In recent weeks, and with the dramatic ouster of the Muslim Brotherhood from power in Egypt, the chances for reconciliation between Fatah and Hamas have reached rock bottom. Today, few Palestinians still believe that reconciliation will happen any time soon—or ever. In stark contrast to a poll conducted following the reconciliation agreement reached in Cairo in 2011, when fifty-nine percent of Palestinians thought that the agreement would succeed, a recent opinion poll conducted in the West Bank and Gaza Strip found that 80 percent of Palestinians now believe that the West Bank–Gaza split is long-term or permanent.
The latest developments suggest that Palestinian public opinion is well in line with political realities. In what appears to be a sign of significant vulnerability and desperation, Hamas recently invited all Palestinian factions to join it in governing the Gaza Strip. The factions rejected its appeal, with most considering it a step that would reinforce the state of division instead of easing it. Fatah, the ruling party in the West Bank, went further, likely signifying a shift in its approach to political rival Hamas. Having previously capitalized on dramatic regional changes to re-launch peace talks with Israel, it announced on August 25 that it would be taking “painful decisions” towards Hamas that would leave the Islamist movement outside of any Palestinian Authority (PA) process. This announcement followed rumors and media leaks that Fatah was considering declaring Gaza a “rogue entity,” which would in fact allow the leading party to cut off all PA funding to it.
The ongoing divide has been a source of anger and humiliation for many Palestinians. Today, they not only see reconciliation between Fatah and Hamas as impossible, they also question whether reconciliation is something that would serve their interests in the long term.
The conflict between Fatah and Hamas, triggered by a series of events leading up to Hamas’s armed takeover of the Gaza Strip following its victory over Fatah in the 2006 Palestinian Legislative Council elections, ultimately resulted in the split of the PA into two polities. This spilt has since undermined the Palestinian national cause and dominated much of the parties’ political efforts—and it has cost both of them considerable credibility and legitimacy at home and abroad.
Endless meetings and timelines over the last six years have produced a handful of agreements, but none has been fully implemented. While there have been a number of challenges complicating the prospects for implementation, the thorniest issues remain the time and scope of national elections and security force composition and security coordination, or what many Palestinians view as “collaboration” with Israel. The most recent agreement, signed in May 2013 under Egyptian auspices, set a three-month timeline to implement the 2011 Cairo Agreement, which called for the formation of a transitional unity government tasked with holding presidential, legislative and Palestinian National Council elections. Many criticized the agreement for being vague and for failing to address the bigger issues facing Palestinian governance. Ali Abunimah, co-founder of the Electronic Intifada, for example, took issue with the agreement for its lack of “a program or vision for Palestinian liberation that unites, includes and mobilizes all Palestinians.”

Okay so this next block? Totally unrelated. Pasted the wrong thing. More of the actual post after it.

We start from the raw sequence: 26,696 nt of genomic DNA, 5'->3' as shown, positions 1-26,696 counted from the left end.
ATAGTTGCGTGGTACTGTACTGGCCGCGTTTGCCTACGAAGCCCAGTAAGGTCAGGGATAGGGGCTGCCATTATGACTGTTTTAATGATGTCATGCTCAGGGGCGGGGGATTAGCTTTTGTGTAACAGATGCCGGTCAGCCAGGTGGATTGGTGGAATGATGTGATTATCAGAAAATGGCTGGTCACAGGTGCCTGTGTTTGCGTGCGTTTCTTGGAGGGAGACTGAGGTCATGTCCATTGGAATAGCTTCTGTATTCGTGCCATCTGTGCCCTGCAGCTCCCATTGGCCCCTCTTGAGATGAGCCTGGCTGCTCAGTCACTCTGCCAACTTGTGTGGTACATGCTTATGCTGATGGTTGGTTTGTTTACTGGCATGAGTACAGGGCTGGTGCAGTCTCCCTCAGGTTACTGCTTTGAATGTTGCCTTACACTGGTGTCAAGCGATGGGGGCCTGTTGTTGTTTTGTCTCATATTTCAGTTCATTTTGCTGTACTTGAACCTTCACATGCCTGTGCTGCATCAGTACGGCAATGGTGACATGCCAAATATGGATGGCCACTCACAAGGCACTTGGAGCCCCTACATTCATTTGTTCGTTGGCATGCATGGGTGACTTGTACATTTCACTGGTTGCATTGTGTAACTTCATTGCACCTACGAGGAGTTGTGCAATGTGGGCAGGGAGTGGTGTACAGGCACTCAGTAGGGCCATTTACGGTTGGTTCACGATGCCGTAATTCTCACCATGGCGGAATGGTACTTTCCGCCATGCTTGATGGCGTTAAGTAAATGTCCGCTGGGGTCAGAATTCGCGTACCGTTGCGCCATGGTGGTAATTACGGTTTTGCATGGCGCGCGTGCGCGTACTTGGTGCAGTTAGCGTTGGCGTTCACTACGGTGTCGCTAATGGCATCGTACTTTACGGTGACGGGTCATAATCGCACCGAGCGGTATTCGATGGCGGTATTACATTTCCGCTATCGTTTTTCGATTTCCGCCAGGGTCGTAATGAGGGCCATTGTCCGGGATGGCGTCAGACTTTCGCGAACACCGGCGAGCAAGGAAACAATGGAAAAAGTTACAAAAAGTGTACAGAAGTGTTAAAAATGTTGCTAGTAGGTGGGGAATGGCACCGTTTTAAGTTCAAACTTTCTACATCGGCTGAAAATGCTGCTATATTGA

Ironically, the implementation deadline for the May agreement fell on August 14, the same day that the PLO held the first direct peace talks with Israel in three years. As that day approached, Fatah official Mohammad Shtayyeh announced that August 14 would be Hamas’s “last chance” for national reconciliation, but he did not specify the consequences of non-compliance. Nevertheless, Hamas rejected the ultimatum, claiming that Fatah had not carried out its obligations under the May agreement. Speaking to The Majalla, Hamas Deputy Foreign Minister Ghazi Hamad said, “There are many issues that had been previously discussed at length and which were supposed to form the foundation of the reconciliation but that have not been completed [by Fatah]. These especially relate to ending the suppression of Hamas activities in the West Bank and establishing a unity government.”
Fatah approached Hamas again on August 19, this time breaking with the May agreement to propose immediate elections. But Hamas refused, insisting on the implementation of the reconciliation agreement as a whole, which stipulated the formation of a unity government prior to the scheduling of general elections.
While it may appear from this example that Hamas’s rejection could be the primary obstacle to national reconciliation, both parties have engaged in grandstanding to boost their public image among supporters and ultimately avoid compromise. Omar Shaban, director of Pal-Think for Strategic Studies, explained that Fatah proposed early elections because it was confident that it would win. It also knew that Hamas would refuse and would insist instead on a unity government in order to buy more time to restore its popularity. By the same token, Hamas knows that Fatah would risk financial ruin if it were to proceed with reconciliation, as it could lose all funding from the United States, the largest donor to the PA, leaving the ruling party with little incentive to commit to reconciliation at all.
“It’s essentially a formula for a stalemate,” Khaled Elgindy of the Saban Center for Middle East Policy at the Brookings Institution told The Majalla. “Both sides really want to reconcile on their own terms. As the situation in the region changes and as the balance on the ground and between them changes, they get warmer or colder towards reconciliation.”
But “the bigger problem,” Al-Mubadara leader Dr. Mustafa Barghouti told The Majalla, “is the absence and loss of democracy in Palestine due to the nationalization of all other authorities and the concentration of powers within the hands of the executive power in the West Bank and in Gaza.” He added, “Both sides in this case are products of a traditional political system, which believes mainly in one-party rule and complete control and does not have space for